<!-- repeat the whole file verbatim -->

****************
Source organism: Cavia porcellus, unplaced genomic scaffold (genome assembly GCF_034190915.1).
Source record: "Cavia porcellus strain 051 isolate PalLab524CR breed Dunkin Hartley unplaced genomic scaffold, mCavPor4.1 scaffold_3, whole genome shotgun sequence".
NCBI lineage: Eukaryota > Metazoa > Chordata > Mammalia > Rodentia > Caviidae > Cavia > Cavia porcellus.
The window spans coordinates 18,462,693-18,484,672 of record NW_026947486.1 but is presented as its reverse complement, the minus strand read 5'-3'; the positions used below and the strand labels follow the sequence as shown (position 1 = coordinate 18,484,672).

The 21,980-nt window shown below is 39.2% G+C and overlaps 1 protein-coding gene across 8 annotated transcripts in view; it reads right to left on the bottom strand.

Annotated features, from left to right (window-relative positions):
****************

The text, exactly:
Source organism: Cavia porcellus, unplaced genomic scaffold (genome assembly GCF_034190915.1).
Source record: "Cavia porcellus strain 051 isolate PalLab524CR breed Dunkin Hartley unplaced genomic scaffold, mCavPor4.1 scaffold_3, whole genome shotgun sequence".
NCBI lineage: Eukaryota > Metazoa > Chordata > Mammalia > Rodentia > Caviidae > Cavia > Cavia porcellus.
The window spans coordinates 18,462,693-18,484,672 of record NW_026947486.1 but is presented as its reverse complement, the minus strand read 5'-3'; the positions used below and the strand labels follow the sequence as shown (position 1 = coordinate 18,484,672).

The 21,980-nt window shown below is 39.2% G+C and overlaps 1 protein-coding gene across 8 annotated transcripts in view; it reads right to left on the bottom strand.

Annotated features, from left to right (window-relative positions):